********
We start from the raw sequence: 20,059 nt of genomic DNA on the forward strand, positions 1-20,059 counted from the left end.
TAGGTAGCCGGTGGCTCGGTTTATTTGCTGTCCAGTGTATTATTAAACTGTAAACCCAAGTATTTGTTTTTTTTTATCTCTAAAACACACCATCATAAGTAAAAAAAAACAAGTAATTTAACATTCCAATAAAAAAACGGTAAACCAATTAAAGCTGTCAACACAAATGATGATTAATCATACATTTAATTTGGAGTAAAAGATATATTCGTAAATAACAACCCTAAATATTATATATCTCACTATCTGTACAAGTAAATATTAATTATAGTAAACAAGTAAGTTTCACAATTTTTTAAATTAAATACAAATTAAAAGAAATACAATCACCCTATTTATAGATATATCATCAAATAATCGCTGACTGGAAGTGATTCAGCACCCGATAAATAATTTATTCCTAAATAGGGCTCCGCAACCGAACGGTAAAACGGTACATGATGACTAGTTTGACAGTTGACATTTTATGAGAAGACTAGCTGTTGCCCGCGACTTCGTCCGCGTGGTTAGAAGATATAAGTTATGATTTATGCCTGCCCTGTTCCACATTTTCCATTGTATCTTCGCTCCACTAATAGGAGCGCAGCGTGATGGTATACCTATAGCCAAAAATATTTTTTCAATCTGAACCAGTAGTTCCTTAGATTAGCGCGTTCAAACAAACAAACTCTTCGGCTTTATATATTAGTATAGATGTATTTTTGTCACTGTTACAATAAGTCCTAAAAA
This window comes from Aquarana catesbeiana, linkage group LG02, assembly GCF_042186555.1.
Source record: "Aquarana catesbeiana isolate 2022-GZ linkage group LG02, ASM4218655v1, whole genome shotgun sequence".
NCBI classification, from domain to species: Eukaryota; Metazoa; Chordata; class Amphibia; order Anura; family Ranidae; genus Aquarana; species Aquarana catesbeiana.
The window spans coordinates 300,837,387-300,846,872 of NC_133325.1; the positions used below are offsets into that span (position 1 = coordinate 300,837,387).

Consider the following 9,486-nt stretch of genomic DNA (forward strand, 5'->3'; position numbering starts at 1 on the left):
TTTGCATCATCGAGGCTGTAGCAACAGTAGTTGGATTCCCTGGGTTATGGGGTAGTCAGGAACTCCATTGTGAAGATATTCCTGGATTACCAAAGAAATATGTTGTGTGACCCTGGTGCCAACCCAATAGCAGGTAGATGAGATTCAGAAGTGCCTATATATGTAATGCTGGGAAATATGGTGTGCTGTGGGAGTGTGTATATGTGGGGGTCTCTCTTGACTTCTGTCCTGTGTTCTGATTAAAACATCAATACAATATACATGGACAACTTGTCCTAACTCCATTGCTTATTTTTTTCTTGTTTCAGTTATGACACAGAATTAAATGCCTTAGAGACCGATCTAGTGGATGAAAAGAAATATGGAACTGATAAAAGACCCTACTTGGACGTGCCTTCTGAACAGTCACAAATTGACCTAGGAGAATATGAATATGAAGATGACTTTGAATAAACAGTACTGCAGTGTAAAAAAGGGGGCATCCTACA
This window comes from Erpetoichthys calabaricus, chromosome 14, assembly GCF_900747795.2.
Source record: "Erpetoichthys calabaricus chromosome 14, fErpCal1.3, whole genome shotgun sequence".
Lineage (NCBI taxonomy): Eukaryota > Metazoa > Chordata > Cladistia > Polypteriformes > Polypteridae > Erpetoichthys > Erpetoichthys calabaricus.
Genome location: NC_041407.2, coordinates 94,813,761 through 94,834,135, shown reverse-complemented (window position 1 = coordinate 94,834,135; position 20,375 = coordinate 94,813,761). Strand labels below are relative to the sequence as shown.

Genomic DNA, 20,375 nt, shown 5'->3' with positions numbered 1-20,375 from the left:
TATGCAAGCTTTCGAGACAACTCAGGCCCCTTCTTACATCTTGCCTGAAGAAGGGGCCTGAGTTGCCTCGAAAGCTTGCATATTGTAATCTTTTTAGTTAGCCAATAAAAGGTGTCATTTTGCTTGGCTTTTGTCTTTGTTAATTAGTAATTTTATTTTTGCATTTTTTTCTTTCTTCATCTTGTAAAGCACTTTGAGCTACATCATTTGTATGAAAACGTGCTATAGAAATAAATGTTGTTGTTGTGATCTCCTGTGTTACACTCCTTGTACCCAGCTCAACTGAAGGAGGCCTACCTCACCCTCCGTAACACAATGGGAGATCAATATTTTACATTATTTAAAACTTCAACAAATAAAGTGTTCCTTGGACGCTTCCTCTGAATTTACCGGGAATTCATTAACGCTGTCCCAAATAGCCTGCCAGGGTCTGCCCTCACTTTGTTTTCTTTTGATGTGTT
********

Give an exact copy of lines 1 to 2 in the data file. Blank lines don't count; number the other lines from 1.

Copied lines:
We start from the raw sequence: 20,059 nt of genomic DNA on the forward strand, positions 1-20,059 counted from the left end.
TAGGTAGCCGGTGGCTCGGTTTATTTGCTGTCCAGTGTATTATTAAACTGTAAACCCAAGTATTTGTTTTTTTTTATCTCTAAAACACACCATCATAAGTAAAAAAAAACAAGTAATTTAACATTCCAATAAAAAAACGGTAAACCAATTAAAGCTGTCAACACAAATGATGATTAATCATACATTTAATTTGGAGTAAAAGATATATTCGTAAATAACAACCCTAAATATTATATATCTCACTATCTGTACAAGTAAATATTAATTATAGTAAACAAGTAAGTTTCACAATTTTTTAAATTAAATACAAATTAAAAGAAATACAATCACCCTATTTATAGATATATCATCAAATAATCGCTGACTGGAAGTGATTCAGCACCCGATAAATAATTTATTCCTAAATAGGGCTCCGCAACCGAACGGTAAAACGGTACATGATGACTAGTTTGACAGTTGACATTTTATGAGAAGACTAGCTGTTGCCCGCGACTTCGTCCGCGTGGTTAGAAGATATAAGTTATGATTTATGCCTGCCCTGTTCCACATTTTCCATTGTATCTTCGCTCCACTAATAGGAGCGCAGCGTGATGGTATACCTATAGCCAAAAATATTTTTTCAATCTGAACCAGTAGTTCCTTAGATTAGCGCGTTCAAACAAACAAACTCTTCGGCTTTATATATTAGTATAGATGTATTTTTGTCACTGTTACAATAAGTCCTAAAAA